11. Occult White Matter Damage Contributes to Intellectual Disability in Tuberous Sclerosis Complex

    ERIC Educational Resources Information Center

    Yu, Chunshui; Lin, Fuchun; Zhao, Li; Ye, Jing; Qin, Wen

    2009-01-01

    Whether patients with tuberous sclerosis complex (TSC) have brain normal-appearing white matter (NAWM) damage and whether such damage contributes to their intellectual disability were examined in 15 TSC patients and 15 gender- and age-matched healthy controls using diffusion tensor imaging (DTI). Histogram and region of interest (ROI) analyses of

  12. Coronary Heart Disease and Cortical Thickness, Gray Matter and White Matter Lesion Volumes on MRI

    PubMed Central

    Vuorinen, Miika; Damangir, Soheil; Niskanen, Eini; Miralbell, Julia; Rusanen, Minna; Spulber, Gabriela; Soininen, Hilkka; Kivipelto, Miia; Solomon, Alina

    2014-01-01

    Coronary heart disease (CHD) has been linked with cognitive decline and dementia in several studies. CHD is strongly associated with blood pressure, but it is not clear how blood pressure levels or changes in blood pressure over time affect the relation between CHD and dementia-related pathology. The aim of this study was to investigate relations between CHD and cortical thickness, gray matter volume and white matter lesion (WML) volume on MRI, considering CHD duration and blood pressure levels from midlife to three decades later. The study population included 69 elderly at risk of dementia who participated in the Cardiovascular Risk Factors, Aging and Dementia (CAIDE) study. CAIDE participants were examined in midlife, re-examined 21 years later, and then after additionally 7 years (in total up to 30 years follow-up). MRIs from the second re-examination were used to calculate cortical thickness, gray matter and WML volume. CHD diagnoses were obtained from the Finnish Hospital Discharge Register. Linear regression analyses were adjusted for age, sex, follow-up time and scanner type, and additionally total intracranial volume in GM volume analyses. Adding diabetes, cholesterol or smoking to the models did not influence the results. CHD was associated with lower thickness in multiple regions, and lower total gray matter volume, particularly in people with longer disease duration (>10 years). Associations between CHD, cortical thickness and gray matter volume were strongest in people with CHD and hypertension in midlife, and those with CHD and declining blood pressure after midlife. No association was found between CHD and WML volumes. Based on these results, long-term CHD seems to have detrimental effects on brain gray matter tissue, and these effects are influenced by blood pressure levels and their changes over time. PMID:25302686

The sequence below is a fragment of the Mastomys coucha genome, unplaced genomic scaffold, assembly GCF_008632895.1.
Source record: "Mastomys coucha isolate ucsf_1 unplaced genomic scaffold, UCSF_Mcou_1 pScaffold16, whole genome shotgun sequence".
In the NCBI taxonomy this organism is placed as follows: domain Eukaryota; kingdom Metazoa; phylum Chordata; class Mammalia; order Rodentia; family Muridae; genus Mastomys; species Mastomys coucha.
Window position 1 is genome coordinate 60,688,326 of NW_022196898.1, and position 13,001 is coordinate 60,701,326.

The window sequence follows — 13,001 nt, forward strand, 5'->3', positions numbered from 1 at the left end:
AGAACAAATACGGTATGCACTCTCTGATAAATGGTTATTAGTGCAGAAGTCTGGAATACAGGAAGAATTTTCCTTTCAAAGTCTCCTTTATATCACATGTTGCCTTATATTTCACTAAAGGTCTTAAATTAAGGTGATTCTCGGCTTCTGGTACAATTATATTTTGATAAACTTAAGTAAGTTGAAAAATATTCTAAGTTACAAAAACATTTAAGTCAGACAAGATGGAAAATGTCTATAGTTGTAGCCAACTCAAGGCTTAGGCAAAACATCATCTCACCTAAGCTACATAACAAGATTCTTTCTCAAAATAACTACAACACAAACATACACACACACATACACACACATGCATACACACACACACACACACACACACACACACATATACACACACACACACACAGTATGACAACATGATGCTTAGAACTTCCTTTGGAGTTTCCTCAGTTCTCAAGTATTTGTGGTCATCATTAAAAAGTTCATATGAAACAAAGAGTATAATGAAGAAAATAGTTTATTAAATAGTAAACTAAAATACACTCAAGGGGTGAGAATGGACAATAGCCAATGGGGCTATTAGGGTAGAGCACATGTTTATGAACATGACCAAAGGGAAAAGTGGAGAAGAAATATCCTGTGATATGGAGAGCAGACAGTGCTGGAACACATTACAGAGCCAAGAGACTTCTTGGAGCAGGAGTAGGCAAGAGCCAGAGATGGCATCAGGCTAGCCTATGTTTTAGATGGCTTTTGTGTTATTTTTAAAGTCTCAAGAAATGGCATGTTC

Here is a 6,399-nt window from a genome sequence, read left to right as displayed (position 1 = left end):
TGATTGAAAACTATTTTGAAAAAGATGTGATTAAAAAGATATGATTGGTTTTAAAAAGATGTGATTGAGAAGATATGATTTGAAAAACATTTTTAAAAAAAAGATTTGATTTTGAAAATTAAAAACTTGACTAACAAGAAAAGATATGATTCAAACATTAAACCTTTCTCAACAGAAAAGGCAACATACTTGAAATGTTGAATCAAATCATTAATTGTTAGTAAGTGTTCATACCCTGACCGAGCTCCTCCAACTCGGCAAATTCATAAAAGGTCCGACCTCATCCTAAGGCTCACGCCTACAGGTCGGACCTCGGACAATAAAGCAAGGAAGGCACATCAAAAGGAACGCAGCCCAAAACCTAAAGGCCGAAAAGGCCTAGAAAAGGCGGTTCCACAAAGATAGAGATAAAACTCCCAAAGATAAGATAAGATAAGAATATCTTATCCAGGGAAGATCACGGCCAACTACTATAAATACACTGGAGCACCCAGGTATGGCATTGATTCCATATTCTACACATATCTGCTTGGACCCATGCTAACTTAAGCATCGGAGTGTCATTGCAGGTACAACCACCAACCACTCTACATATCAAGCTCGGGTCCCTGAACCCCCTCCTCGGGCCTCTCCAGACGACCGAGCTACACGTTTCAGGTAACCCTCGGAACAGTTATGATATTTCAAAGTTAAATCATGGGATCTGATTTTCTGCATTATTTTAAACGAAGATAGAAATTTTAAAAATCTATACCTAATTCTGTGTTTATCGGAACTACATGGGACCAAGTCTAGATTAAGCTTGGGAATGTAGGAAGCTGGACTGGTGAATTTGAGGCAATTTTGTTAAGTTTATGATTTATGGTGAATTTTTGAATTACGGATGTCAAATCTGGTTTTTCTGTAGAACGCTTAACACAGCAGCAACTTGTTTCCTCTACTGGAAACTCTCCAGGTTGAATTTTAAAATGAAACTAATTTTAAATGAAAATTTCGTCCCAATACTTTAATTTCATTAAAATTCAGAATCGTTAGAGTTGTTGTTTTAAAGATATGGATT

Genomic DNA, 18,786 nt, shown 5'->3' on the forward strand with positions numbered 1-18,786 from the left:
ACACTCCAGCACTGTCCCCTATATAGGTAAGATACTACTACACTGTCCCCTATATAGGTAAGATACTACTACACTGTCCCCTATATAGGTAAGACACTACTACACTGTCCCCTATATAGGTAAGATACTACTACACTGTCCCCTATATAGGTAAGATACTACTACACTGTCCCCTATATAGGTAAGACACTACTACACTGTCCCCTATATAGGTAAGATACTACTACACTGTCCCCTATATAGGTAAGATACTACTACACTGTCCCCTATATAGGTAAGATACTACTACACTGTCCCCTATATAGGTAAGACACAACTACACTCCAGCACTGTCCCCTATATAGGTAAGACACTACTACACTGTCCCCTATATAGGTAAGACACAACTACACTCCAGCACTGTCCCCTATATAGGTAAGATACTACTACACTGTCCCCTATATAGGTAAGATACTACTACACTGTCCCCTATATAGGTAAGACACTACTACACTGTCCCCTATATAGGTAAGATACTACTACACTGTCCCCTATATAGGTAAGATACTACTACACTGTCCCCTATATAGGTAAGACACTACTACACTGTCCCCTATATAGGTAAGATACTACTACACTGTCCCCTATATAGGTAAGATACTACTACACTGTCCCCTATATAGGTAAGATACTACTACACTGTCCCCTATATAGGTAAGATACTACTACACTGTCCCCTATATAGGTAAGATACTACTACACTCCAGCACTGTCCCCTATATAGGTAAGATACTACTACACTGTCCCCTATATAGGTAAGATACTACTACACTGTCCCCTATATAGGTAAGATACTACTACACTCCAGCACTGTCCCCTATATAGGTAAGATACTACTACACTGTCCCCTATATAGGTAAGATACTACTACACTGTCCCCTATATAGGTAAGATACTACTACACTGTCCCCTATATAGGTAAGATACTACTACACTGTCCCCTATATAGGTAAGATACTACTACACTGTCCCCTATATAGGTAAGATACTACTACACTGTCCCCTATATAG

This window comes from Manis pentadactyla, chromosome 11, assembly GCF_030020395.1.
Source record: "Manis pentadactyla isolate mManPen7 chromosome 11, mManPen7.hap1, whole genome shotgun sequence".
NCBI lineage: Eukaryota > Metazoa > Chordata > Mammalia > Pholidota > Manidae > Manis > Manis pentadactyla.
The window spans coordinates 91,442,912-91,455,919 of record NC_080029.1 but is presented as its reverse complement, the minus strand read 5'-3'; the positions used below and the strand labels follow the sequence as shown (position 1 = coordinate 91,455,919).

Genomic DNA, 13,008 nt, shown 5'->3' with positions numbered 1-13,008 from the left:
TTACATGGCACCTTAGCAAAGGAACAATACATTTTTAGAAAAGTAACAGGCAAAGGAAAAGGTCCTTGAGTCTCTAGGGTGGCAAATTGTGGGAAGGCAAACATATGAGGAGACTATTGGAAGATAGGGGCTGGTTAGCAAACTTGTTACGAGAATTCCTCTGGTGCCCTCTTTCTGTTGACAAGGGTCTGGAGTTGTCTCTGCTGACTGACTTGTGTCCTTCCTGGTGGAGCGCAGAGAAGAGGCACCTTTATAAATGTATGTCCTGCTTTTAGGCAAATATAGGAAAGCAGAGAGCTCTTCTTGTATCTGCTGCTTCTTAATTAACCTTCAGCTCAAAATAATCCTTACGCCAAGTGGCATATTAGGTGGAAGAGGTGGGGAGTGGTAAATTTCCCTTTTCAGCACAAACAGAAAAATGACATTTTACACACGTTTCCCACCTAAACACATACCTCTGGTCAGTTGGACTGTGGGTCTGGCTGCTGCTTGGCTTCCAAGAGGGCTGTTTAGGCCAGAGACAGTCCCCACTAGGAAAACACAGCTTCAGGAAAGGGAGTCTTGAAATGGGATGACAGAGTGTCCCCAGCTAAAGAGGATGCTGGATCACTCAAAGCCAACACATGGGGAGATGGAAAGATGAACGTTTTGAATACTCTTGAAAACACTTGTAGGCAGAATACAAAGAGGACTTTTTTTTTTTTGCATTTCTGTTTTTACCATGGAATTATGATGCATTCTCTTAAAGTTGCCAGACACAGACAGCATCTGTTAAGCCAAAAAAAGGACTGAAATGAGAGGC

13. Functionally defined white matter reveals segregated pathways in human ventral temporal cortex associated with category-specific processing

    PubMed Central

    Gomez, Jesse; Pestilli, Franco; Witthoft, Nathan; Golarai, Golijeh; Liberman, Alina; Poltoratski, Sonia; Yoon, Jennifer; Grill-Spector, Kalanit